• $525 million to repair the state’s levees;
  • $480 million to repair nearly 25,000 damaged or destroyed homes;
  • $300 million in business assistance; and
  • $214 million in agricultural assistance for farmers.

During this spring’s floods, nearly 250 miles of Iowa’s levees were destroyed or compromised, leaving communities along the Mississippi and Missouri Rivers exposed to rising waters. Without the levees’ protection, areas remained inundated at flood stage for over 100 consecutive days.

The city of Hamburg, Iowa lost its water, sewer, and natural gas systems for weeks in March because it couldn’t fund repairs for its 70-year-old levee following a previous flood. In Davenport, a riverside community with no flood wall, downtown businesses were flooded for weeks when temporary barriers failed.

As these events become more severe and frequent, Trump’s failure to improve aging infrastructure has left Iowans needlessly vulnerable. As a candidate, Trump promised a $1 trillion federal investment to repair the nation’s infrastructure, including its systems of dams and levees, which received D-ratings from the American Society of Civil Engineers. Yet even with two full years of a Republican-controlled Congress, Trump could not pass an infrastructure bill.


In September 2016, President Trump tweeted that he would “negotiate trade deals to help our farms, help them export their goods and make money doing it.”

Instead, the Trump administration’s trade policies have wreaked havoc on family farmers. Since Trump’s inauguration, the number of chapter 12 bankruptcy claims filed in Iowa has spiked by 125%. Chapter 12 bankruptcy is unique in that it is available only to family farmers and family fishermen.

Profits for the farmers that do stay in business are shrinking, as the Trump administration continues to inflict economic damage through its disastrous trade policies. In Iowa alone, the federal government has paid $979 million to make up farmers’ lost profits. But according to a new analysis of Department of Agriculture data by the Environmental Working Group, the subsidy payments — which come from an initiative known as the Market Facilitation Program — are excluding small and minority-owned farms. The analysis found:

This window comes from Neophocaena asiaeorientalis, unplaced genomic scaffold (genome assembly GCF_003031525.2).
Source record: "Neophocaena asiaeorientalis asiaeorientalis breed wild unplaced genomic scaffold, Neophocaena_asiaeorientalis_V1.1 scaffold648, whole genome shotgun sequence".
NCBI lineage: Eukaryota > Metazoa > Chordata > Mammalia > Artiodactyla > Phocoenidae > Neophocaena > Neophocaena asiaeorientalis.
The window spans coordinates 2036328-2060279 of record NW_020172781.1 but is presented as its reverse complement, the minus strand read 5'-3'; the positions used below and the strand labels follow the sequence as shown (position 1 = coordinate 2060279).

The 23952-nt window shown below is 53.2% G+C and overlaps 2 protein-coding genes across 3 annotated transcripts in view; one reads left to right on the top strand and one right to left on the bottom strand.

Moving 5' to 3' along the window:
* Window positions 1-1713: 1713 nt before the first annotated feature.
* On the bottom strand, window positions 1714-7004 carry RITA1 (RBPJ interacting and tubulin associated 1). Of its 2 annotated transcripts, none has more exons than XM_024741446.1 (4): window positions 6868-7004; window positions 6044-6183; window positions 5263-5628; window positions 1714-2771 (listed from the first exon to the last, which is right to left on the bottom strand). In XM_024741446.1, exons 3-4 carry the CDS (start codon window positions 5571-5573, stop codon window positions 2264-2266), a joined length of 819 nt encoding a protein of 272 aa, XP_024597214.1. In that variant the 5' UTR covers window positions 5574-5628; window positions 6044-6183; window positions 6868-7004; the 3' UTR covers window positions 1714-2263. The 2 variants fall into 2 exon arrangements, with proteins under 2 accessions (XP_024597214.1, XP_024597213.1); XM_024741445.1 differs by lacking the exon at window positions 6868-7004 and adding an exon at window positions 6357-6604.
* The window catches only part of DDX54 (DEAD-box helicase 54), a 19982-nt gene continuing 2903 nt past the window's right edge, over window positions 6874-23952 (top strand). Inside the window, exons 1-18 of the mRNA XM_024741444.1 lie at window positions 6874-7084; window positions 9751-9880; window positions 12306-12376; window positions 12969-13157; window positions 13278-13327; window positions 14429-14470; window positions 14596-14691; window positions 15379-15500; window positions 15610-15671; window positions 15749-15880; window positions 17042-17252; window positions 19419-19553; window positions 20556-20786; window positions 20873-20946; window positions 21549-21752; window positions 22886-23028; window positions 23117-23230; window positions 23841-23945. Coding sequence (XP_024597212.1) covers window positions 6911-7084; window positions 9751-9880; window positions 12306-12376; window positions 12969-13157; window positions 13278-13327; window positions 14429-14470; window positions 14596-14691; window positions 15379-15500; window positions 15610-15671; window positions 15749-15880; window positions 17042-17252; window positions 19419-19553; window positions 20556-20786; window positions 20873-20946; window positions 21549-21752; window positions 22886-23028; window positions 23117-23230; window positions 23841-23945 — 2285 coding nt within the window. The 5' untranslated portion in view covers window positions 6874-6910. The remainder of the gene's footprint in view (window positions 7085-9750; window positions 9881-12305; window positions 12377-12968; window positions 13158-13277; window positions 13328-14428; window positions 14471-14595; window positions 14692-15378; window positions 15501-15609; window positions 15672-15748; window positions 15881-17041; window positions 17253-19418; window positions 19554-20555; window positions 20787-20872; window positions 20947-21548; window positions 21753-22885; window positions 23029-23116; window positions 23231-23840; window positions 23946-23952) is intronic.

• 54% of all MFP payments went to the top one-tenth of recipients.
  • Eighty-two individual farmers so far have received more than $500,000 in MFP payments.
  • The top 1 percent of MFP recipients have received, on average, over $183,000. The bottom 80 percent have received, on average, less than $5,000.
  • One individual farm in Charleston, MO, has received over $2.8 million through the MFP.


Donald Trump promised to “lower the hell out of taxes for the middle class” to a crowd in Iowa in January 2016. As it turns out, the tax bill passed by the Republican-controlled Congress and the Trump administration is only exacerbating the problem of income inequality in Iowa.

The average tax cut for the wealthiest 1% in Iowa is $43,060, compared to $750 for the bottom 80%. Moreover, as a result of the Tax Cuts and Jobs Act, 188,000 households in Iowa either received no tax cut or experienced a tax increase after the law’s passage.


Two Iowa-based corporations, Principal Financial and Rockwell Collins, and 50 other Fortune 500 companies paid zero federal income taxes last year. Instead of spending this windfall to improve workers’ wages or on capital investment — as the tax bill’s supporters claimed the company would — Principal Financial announced a $500 million stock buyback program to enrich its executives and shareholders. The company then laid off employees, and it has warned workers to expect additional lay-offs this year, citing “challenging” financial performance.

The Trump administration has also taken away safeguards that ensure workers are paid overtime, protect retirees from exploitative financial advisors, and ensure that people pay less at the gas pump. An analysis from the Center for American Progress estimates that Iowans alone each year will lose:

  • $18 million in overtime wages;
  • $205 million in retirement savings; and
  • $78 million at the gas pump.

For more on the impacts of Trump’s broken promises in Iowa and across the country, head to